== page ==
(SOUNDBITE OF ARCHIVED BROADCAST)
MANZAREK: I applied my boogie-woogie background...
(PLAYING PIANO) )
MANZAREK: That was the whole thing. And you just keep that left hand going ...
MANZAREK: ...and the right hand does the improvisations.
MANZAREK: So I had done that over and over and over, as a kid. So I had a Fender keyboard bass sitting on top of a Vox Continental organ. And the Vox Continental organ was what I played with my right hand, and the Fender keyboard bass with my left hand.
(SOUNDBITE OF SONG, "LOVE ME TWO TIMES")
THE DOORS: (Singing) Love me one time, could not speak...
DEL BARCO: But it was Manzarek's interpretation of Bach that launched The Doors' first hit.
(SOUNDBITE OF MUSIC, "LIGHT MY FIRE")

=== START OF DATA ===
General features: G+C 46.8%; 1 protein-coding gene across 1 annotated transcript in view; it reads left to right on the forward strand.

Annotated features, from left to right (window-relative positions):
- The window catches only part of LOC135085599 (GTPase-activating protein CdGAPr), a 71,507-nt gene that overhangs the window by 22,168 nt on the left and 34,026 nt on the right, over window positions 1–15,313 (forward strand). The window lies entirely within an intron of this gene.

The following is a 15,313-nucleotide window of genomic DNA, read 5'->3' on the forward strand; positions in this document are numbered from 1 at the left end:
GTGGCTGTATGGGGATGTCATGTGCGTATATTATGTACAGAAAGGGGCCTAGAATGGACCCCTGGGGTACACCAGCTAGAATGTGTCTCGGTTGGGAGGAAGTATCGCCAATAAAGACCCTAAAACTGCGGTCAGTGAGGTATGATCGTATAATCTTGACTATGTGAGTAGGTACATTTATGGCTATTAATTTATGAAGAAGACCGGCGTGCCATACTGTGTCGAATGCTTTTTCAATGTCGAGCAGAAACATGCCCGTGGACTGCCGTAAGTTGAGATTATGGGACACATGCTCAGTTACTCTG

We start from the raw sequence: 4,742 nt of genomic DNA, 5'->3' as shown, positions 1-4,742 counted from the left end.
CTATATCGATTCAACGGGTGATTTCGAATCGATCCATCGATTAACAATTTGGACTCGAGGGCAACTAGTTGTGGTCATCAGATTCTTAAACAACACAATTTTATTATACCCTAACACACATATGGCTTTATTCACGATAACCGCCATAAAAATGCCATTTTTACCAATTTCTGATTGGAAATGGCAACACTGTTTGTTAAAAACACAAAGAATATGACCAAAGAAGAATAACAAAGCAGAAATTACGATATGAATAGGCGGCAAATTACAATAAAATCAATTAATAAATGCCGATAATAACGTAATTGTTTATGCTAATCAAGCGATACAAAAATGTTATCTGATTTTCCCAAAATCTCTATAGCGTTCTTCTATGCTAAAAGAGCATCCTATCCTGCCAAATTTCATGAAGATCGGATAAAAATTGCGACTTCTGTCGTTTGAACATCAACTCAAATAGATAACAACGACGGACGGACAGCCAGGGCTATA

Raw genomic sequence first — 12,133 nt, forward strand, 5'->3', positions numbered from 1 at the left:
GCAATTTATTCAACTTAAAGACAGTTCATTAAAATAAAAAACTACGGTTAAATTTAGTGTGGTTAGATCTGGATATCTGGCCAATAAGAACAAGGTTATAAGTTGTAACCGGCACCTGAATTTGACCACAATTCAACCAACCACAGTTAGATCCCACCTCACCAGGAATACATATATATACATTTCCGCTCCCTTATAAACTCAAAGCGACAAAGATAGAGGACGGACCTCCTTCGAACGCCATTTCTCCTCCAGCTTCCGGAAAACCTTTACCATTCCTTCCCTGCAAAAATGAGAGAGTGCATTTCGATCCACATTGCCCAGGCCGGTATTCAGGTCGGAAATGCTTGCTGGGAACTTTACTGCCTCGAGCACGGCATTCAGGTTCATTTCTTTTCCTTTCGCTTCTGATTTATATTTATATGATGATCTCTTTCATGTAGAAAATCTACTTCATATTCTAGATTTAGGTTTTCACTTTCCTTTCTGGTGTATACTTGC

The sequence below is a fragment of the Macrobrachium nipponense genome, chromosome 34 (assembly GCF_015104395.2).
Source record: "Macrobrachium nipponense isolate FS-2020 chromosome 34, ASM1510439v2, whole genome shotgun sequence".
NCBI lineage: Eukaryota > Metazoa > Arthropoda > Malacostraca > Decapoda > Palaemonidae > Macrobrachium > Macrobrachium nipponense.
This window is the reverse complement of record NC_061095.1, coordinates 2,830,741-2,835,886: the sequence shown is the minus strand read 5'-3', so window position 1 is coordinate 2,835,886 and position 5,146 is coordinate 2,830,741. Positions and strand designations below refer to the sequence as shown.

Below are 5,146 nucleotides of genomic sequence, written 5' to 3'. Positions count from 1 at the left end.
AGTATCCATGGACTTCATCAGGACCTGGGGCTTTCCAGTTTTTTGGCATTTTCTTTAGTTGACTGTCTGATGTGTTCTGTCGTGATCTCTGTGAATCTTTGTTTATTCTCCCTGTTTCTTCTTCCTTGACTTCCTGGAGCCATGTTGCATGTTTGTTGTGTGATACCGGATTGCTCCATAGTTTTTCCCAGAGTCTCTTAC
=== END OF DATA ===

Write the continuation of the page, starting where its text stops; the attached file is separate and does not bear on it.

DENSMORE: Ray's keyboard licks will go down in history as the most memorable hooks you could never forget.
(SOUNDBITE OF SONG, "LIGHT MY FIRE")
THE DOORS: (Singing) You know that it would be untrue. You know that I would be a liar...
DEL BARCO: "Light My Fire" went to the top of the charts in 1967. Four years later, Jim Morrison was dead. Manzarek, Densmore and guitarist Robbie Krieger tried to continue but eventually, called it quits. Manzarek made solo albums and produced for other groups, including the seminal L.A. punk band X.
He wrote a critically acclaimed book about his years with The Doors, and two novels. But he maintained his identity was formed in Los Angeles with his three band mates, nearly a half a century ago.
(SOUNDBITE OF ARCHIVED BROADCAST)
MANZAREK: Once you open the doors of perception, the doors of perception are cleansed. They stay cleansed; they stay open. And you see life as an infinite voyage of joy and adventure, and strangeness and darkness, and wildness and craziness, and softness and beauty.
DEL BARCO: And Ray Manzarek leaves all of that behind, in his music.
Mandalit del Barco, NPR News.
(SOUNDBITE OF MUSIC) Transcript provided by NPR, Copyright NPR.